Finnish is beautiful but difficult
Moi! (Hello!) Mitä kuuluu? (How are you?) Aurinko paistaa! (The sun is shining!) Foreign students are chatting with each other as they gather in the classroom. An elementary class in Finnish is about to begin.
The teacher of the class is Päivi Vetsch, who has been teaching Finnish for foreigners for over 15 years. "People of all ages take Finnish classes at the University", Vetsch describes her students. "The youngest was 16 years old and the oldest one over 80." The classes Vetsch teaches are not meant for those studying in institutions of higher education but for others interested in learning Finnish.
I want to know whether the cliché about Finnish being an extremely difficult language is true. "Finnish is just as easy or difficult as other languages", Vetsch declares. "The problem is that most of the foreigners learning Finnish come from countries where Indo-European languages are spoken. Indo-European languages are like dialects of each other. Finnish uses suffixes instead of prepositions."
This is what makes Finnish hard for some. However, Päivi Vetsch adds that for example the Finnish verb system is significantly easier than the Spanish one.
Learning takes years
Learning is also often linked to the cultural background of the students. Americans as well as English and French people may start studying their first foreign language only as adults. Scandinavians, on the other hand, are used to studying several languages and find learning easier.
"The education system and teaching methods of different countries also affect learning", Vetsch explains. "Russian adult students who went to school a few decades ago are used to the teacher talking and the students merely taking notes. They think listening to songs and oral exercises are a complete waste of time. On the other hand, to put it roughly, Swedes only want to sing and play. They are not all that interested in the theoretical aspect."
Learning Finnish is not a quick process. It takes a year or two to manage in a café or supermarket or engage in small talk with the neighbours. Achieving the ability to discuss a wide range of topics will take four to five years.
The students of Vetsch's advanced Finnish classes read the Helsingin Sanomat newspaper. "At this level the vocabulary of the students is already large. They are also familiar with a lot of grammatical structures", Vetsch says. "However, the student's ability to actively produce Finnish depends on the person. I might have a student who understands articles in Helsingin Sanomat very well but isn't able to speak at all. There may also be students who speak well but find Helsingin Sanomat incomprehensible. This is largely due to the fact that written standard Finnish differs so greatly from spoken Finnish."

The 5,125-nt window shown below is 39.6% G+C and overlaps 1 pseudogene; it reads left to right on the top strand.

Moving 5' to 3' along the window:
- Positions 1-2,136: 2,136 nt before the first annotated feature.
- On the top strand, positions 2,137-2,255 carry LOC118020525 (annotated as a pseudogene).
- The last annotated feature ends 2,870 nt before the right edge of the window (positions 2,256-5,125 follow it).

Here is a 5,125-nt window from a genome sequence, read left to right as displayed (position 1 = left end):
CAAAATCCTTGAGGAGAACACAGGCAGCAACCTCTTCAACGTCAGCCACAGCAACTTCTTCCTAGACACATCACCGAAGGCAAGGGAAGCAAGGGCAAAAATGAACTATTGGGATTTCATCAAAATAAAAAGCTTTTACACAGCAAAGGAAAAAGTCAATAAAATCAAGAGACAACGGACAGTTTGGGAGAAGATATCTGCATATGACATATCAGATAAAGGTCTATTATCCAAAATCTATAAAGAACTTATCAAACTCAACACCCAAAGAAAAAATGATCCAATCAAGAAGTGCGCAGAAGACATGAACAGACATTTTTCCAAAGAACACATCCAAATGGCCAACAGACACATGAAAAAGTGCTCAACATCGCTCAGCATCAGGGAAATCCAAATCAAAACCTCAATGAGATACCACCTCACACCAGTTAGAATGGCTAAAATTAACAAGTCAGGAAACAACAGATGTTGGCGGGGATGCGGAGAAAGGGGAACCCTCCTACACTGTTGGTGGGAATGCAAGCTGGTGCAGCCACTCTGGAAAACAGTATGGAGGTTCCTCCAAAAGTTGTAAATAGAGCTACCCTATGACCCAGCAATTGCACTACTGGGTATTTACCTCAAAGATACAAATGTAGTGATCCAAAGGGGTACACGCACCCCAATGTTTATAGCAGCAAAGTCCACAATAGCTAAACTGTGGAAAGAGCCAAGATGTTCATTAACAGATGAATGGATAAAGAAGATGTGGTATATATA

Kiitos, kulta, jäätelö!
So how do the students find studying Finnish? Suvalaxmi Roy, from India, and April Schick, from the United States, both ended up in Finland through their husbands' jobs. Both are now taking the elementary course in Finnish. "It's hard!" sighs Suvalaxmi. "But I'm trying my best. I try to speak Finnish at the market place and in the shops. However, I think the language is getting more and more difficult."
April Schick is critical of Finnish teaching methods and the teaching material used. "I'm definitely a reader. I would prefer listening to the teacher in class and looking up the information later by myself. It is difficult to concentrate in class when you always have to write at the same time. It's frustrating. I don't think the books we use are particularly good, either."
Both Roy and Schick think the language itself sounds pleasant. "Kiitos (thank you) is such a sweet word", Roy smiles. "Tervetuloa (welcome), anteeksi (sorry)." Suvalaxmi tells me that her native language Bengali and Finnish actually have some words in common. "For example, the word 'sata' means 'a hundred' in my language as well!"
Some Finnish words make the duo giggle. "When I arrived in Finland in October I saw the word 'kulta' on a shop window", Suvalaxmi recalls. "In India, 'kulta' means a bad woman. I told my husband that he wasn't allowed to call me kulta! 'Putki' is also a funny word. In our language it means a very small person."
April Schick thinks the most interesting word in Finnish is jäätelö, icecream. "I like and dislike the word! Pronouncing it is very difficult for me. That's why I'm always watching people's mouths when they say it. The sound at the end of the word makes the mouth look really ugly!"